Talking with Debt Collectors

If you have debt troubles at all, you’re probably going to be getting calls from debt collectors. Should you answer them and speak to the debt collectors? If so, what should you say? Usually you should not say anything at all, but if you have something you need to say, say it and then hang up.

Most of the Time, Silence Is Golden

Most of the time you should not be talking to debt collectors unless you have a specific, well-defined reason to do so. Otherwise, you can end up making their life a lot easier – and yours a lot harder.

There is almost no reason to talk to a debt collector. If you HAVE all the money they want, and you want to pay it, then it would make sense to negotiate. If you think you have enough to make a deal, you might also negotiate, but you should remember not to admit anything. YOU CAN ALWAYS NEGOTIATE A SETTLEMENT WITHOUT ADMITTING THAT YOU OWE THE MONEY.  People ask me that all the time – and yet everybody knows that companies settle lawsuits all the time without admitting they did anything wrong. You can do it because the assertion of a claim, or the threat (or existence) of a lawsuit is a threat. You settle to make that threat go away.

If you don’t have enough money to make a deal for at least 70% of the debt, it’s usually a bad idea to attempt to negotiate beyond a very preliminary stage. The person you’re talking to doesn’t have authority to make such a deal. So you can say you might pay 10% of the debt, but it would make no sense in attempting to negotiate beyond that. You will need to talk to someone higher in authority. You could ask to speak to that person.

Beyond that, anything you say will likely just be wasting your energy and time and may lead to other trouble. Remember that your dispute, in order to force verification, needs to be in writing, so you can tell the debt collector you dispute the debt but don’t forget the dispute letter.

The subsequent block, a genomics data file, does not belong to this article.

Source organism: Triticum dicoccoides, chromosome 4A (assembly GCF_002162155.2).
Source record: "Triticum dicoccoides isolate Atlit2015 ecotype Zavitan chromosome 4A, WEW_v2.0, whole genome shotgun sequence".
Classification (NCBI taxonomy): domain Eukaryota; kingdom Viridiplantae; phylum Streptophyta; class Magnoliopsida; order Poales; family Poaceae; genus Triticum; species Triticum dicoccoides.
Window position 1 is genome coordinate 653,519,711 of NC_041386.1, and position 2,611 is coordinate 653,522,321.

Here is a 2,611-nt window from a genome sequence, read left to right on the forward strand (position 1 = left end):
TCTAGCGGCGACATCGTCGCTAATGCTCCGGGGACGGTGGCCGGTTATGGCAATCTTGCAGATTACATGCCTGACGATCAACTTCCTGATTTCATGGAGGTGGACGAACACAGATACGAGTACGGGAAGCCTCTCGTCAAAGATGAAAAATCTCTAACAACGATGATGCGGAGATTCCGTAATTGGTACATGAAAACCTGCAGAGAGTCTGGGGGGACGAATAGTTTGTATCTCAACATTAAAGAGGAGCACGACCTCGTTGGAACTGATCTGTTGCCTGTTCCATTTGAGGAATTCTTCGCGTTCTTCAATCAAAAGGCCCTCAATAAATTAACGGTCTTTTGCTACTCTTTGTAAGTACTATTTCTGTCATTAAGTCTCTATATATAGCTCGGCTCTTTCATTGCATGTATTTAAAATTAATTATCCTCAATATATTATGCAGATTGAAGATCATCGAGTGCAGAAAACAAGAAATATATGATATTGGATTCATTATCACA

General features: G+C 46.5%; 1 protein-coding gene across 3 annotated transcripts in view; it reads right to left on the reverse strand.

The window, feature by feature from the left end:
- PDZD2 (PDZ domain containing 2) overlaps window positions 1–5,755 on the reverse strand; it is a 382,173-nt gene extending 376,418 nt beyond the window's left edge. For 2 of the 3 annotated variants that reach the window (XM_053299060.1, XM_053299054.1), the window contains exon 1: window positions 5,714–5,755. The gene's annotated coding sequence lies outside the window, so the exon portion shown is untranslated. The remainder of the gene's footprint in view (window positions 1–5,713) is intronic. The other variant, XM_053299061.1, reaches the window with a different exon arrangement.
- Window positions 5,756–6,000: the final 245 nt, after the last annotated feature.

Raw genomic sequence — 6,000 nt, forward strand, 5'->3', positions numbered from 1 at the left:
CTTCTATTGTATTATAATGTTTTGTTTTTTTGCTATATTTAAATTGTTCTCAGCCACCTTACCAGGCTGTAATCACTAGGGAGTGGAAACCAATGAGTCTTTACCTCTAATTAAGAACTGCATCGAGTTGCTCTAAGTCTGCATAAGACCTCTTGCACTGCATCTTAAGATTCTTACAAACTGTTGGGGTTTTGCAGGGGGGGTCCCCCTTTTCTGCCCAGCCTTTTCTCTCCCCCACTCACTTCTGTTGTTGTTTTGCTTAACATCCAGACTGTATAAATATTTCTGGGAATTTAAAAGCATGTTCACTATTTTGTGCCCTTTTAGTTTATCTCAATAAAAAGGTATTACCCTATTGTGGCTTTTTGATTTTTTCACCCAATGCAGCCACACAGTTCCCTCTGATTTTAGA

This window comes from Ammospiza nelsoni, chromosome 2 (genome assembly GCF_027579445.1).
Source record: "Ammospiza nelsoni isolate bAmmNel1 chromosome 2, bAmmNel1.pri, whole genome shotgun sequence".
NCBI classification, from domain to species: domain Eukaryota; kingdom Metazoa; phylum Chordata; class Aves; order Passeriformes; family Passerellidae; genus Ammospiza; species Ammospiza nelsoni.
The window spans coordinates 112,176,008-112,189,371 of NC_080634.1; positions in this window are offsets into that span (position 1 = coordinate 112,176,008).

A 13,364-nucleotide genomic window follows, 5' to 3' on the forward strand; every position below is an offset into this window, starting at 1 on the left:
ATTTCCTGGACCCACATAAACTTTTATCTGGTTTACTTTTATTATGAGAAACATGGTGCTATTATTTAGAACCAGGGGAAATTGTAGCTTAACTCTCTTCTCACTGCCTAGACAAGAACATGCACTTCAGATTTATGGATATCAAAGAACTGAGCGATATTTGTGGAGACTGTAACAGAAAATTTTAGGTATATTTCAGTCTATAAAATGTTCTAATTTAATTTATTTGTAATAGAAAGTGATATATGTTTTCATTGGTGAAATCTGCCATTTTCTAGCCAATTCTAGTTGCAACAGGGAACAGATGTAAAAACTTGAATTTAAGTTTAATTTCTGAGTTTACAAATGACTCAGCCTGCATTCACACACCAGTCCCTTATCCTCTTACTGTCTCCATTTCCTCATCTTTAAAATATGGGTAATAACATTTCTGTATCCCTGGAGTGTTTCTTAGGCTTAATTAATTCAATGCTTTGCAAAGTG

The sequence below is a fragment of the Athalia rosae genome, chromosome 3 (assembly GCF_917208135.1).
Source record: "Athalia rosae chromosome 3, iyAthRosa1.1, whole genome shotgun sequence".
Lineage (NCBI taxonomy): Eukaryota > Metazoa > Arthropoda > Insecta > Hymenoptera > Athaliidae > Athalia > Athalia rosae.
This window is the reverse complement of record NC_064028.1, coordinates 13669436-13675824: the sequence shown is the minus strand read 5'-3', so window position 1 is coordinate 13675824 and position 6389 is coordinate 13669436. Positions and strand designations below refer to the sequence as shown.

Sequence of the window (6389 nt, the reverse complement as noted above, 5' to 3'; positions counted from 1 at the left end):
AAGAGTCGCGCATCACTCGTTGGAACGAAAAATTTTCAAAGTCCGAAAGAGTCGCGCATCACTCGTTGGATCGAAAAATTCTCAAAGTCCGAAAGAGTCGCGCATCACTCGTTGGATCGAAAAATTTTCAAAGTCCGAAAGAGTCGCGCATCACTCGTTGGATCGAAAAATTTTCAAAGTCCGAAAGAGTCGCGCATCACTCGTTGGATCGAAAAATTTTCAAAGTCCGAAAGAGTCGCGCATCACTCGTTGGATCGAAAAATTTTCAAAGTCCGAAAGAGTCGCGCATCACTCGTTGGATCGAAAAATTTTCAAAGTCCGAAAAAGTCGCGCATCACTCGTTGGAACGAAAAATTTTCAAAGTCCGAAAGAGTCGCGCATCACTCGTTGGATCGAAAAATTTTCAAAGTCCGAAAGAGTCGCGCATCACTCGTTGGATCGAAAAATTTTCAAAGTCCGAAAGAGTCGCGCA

Do not get fancy when defending

As I have pointed out elsewhere, there are other products out there that will tempt you in various ways. One way is to find a shortcut. Another, equally dangerous thing, is to try to hide behind legalese. You may think you’ve found an excellent phrase, like “I know nothing about what you’re saying and therefore deny…”, but you could be burying yourself under an admission. (In this case, that you “know nothing about…” – the denial is a conclusion with no real impact, but admitting you know nothing? – that’s a fact you’ve just admitted.)

Don’t Try to Hide behind Legalese against Debt Collectors

I have recently had a customer tell me she bought a package that told her to answer requests for admissions with “after reasonable inquiry, defendant cannot either admit or deny… [each request].”

It sounds so much more reasonable, doesn’t it, to say “defendant has no knowledge to admit or deny…” or “after reasonable inquiry defendant cannot either admit or deny…” requests for admissions or allegations in petitions. The problem is, if you cannot admit or deny, and the debt collector alleges, there is nothing in opposition to the debt collector’s allegations. The debt collector just says, “defendant admits that, after reasonable investigation, she cannot deny…”

The standard for judgment on the pleadings is no genuine issue of material fact.

Just deny what you can. And you can deny anything you don’t have to admit in almost every jurisdiction. Don’t get fancy. Hiding behind fancy sounding legalese is, in the final analysis, just hiding. The judge knows it, and the lawyers know it. You know it too – or you wouldn’t try it.

You have very strong arguments to make in terms of law and justice. The debt collector has an extremely tough burden to carry. Your every effort should be to make that burden crystal clear – and to prove that the debt collector cannot do it. Legalese of any sort will simply distract from this sharp, clear mission. A clear, rigorous reading of the facts and law is your friend. Vagueness is your enemy. Products which encourage you to hide behind legalese invite you to disaster.